Photo: Chris Hunkeler/CC BY-SA (Flickr)

A Quick Guide to the Energy Debates

, senior energy analyst, Climate & Energy Program | July 14, 2017, 9:57 am EDT
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This post is a part of a series on Clean Energy Momentum

There’s an energy transition happening with major implications for how we use and produce electricity. But not everyone agrees on which direction the transition should take us. The ensuing debate reveals deeply-held views about markets, the role of government, and the place for state policies in a federal system.

UCS has regularly profiled the transition to clean energy, which is led by state choices and rapid growth in renewable energy, energy efficiency, and vehicle electrification. Wind and solar innovations have made these sources very competitive; as coal plants have grown older and new cleaner plants continue to be built, the mix of energy has changed.

With gas now exceeding coal, and monthly renewable generation passing nuclear, the debate has heated up. Here’s a quick rundown on the views of the actors involved.

Consumer interested in clean energy. Photo: Toxics Action Center.

What the markets say

In the electricity markets run by PJM, NYISO and ISO-New England, (covering roughly the region from Chicago to Virginia, and up to Maine), there is wide understanding that “Cheap gas is coal’s fiercest enemy.” There, the debate is how to deal with state policies that contribute revenues to nuclear plants, foremost, as well as renewables.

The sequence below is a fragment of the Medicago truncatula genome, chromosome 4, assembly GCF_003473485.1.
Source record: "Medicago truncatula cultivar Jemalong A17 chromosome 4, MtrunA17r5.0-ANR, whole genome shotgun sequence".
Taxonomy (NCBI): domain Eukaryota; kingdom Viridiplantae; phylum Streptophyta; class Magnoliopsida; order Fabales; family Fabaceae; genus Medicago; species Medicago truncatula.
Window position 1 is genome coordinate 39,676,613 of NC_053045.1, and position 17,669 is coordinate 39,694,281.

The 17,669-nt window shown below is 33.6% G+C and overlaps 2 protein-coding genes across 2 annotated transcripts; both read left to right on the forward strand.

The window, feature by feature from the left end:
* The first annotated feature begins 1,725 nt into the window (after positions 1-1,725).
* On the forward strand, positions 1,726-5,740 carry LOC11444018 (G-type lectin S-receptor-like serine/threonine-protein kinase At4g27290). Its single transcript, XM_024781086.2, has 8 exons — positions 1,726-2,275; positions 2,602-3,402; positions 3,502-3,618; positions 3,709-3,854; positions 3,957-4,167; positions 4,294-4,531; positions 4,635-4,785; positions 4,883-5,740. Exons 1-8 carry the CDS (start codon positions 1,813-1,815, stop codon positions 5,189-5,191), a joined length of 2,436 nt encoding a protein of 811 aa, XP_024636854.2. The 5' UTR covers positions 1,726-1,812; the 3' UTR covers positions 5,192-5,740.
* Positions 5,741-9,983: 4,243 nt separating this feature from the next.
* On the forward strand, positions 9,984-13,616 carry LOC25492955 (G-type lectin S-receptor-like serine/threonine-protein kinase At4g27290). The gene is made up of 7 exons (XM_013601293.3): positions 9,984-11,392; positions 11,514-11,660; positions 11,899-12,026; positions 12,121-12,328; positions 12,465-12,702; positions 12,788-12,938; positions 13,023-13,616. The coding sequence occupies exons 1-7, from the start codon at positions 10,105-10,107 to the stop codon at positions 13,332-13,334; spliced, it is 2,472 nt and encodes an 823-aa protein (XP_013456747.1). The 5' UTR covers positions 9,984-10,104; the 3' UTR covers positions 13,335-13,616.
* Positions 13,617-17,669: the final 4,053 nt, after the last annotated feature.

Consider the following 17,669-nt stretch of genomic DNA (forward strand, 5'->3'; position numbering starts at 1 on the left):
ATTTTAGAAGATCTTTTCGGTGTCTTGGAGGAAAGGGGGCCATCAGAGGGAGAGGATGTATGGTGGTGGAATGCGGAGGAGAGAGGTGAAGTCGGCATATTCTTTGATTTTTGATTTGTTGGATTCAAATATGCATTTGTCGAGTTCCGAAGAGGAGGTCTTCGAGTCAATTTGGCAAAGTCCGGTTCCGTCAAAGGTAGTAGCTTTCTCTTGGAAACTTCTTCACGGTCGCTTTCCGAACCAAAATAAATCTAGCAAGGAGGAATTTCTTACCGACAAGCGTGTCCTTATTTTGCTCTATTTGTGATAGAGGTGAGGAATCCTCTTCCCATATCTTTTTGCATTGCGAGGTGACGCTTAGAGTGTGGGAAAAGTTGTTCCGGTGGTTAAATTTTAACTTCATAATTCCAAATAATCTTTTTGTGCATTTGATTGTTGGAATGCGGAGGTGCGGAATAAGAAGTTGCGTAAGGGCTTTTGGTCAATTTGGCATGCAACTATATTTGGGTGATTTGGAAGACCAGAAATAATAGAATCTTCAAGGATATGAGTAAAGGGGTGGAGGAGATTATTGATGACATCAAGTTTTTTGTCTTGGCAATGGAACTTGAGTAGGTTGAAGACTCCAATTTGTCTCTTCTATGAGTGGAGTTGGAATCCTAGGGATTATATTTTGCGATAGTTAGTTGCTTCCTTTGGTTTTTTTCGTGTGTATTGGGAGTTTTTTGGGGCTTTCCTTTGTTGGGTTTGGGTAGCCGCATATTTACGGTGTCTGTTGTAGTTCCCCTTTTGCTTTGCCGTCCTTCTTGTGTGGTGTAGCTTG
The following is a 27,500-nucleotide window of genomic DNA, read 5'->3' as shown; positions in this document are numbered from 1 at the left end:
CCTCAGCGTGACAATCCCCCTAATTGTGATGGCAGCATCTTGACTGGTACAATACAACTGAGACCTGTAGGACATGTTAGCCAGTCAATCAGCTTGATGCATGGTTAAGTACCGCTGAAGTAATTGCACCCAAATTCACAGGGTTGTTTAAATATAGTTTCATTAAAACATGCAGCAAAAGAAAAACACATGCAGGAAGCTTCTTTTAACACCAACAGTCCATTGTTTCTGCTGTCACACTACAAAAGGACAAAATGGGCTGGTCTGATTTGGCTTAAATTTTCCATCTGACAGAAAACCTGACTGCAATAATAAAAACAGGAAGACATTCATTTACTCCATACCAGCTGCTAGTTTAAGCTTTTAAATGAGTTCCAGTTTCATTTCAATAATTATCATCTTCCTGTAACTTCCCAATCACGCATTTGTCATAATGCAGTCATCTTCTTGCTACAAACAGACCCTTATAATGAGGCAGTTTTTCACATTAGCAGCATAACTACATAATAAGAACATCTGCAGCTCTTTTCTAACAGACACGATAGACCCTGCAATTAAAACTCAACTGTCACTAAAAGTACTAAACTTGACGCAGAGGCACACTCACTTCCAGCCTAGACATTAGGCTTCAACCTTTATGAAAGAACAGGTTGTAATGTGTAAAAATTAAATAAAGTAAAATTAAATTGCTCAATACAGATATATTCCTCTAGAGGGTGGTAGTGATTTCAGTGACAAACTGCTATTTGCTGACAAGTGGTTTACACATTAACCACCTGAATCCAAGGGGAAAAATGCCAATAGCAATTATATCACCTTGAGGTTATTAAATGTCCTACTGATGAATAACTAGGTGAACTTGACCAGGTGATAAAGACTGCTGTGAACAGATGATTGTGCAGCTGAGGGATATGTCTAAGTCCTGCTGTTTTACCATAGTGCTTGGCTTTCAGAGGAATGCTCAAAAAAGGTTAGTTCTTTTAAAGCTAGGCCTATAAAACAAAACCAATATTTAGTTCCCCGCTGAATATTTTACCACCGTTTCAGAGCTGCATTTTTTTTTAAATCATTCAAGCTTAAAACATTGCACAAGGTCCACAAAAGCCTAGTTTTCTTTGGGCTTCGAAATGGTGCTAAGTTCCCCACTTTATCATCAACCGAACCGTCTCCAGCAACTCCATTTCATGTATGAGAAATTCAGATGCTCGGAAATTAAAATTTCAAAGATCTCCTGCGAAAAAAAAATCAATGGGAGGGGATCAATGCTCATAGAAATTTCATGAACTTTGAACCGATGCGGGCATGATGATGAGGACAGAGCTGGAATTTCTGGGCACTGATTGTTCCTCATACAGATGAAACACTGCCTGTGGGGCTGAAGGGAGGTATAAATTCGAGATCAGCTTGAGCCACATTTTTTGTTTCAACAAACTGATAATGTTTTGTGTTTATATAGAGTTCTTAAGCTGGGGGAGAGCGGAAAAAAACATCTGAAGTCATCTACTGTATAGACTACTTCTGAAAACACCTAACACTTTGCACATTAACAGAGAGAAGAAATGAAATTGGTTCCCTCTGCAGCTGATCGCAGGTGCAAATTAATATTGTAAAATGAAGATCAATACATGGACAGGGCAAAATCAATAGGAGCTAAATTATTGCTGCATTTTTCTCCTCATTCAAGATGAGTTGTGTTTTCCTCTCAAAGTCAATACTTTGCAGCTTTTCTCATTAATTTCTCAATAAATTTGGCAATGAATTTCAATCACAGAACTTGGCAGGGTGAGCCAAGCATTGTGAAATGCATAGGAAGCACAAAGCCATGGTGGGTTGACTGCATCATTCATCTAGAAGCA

These grid operators—and the stakeholders with billions of dollars of revenues from their markets—have long-running efforts to refine price signals and participation rules to ensure competition. The Federal Energy Regulatory Commission (FERC) supervises these markets, and has a similar long-term commitment to seeing these markets succeed.

When it comes to environmental policies, and the notion of environmental externalities (e.g. the costs of pollution), the economists speak for these grid organizations. These markets have accepted the Regional Greenhouse Gas Initiative (RGGI), which adds a modest price on carbon allowances, and would be ready and able to include a more impactful carbon price. But the current circumstances, where states have selected various means to correct for externalities, make the market purists upset.

Some subsidies are more equal than others?

Renewable support is the law in more than 29 states—and fossil fuels receive $10s of billions of subsidies. UCS argued at FERC and in the PJM stakeholder process that market advocates lack any consistent justification for discriminating between subsidies. At best, they have said “we can live with some, but not too much, subsidy.” No comparison has been offered showing the impacts on market prices of one set of subsidies compared with another.

EIA charting energy mix changing for electricity production.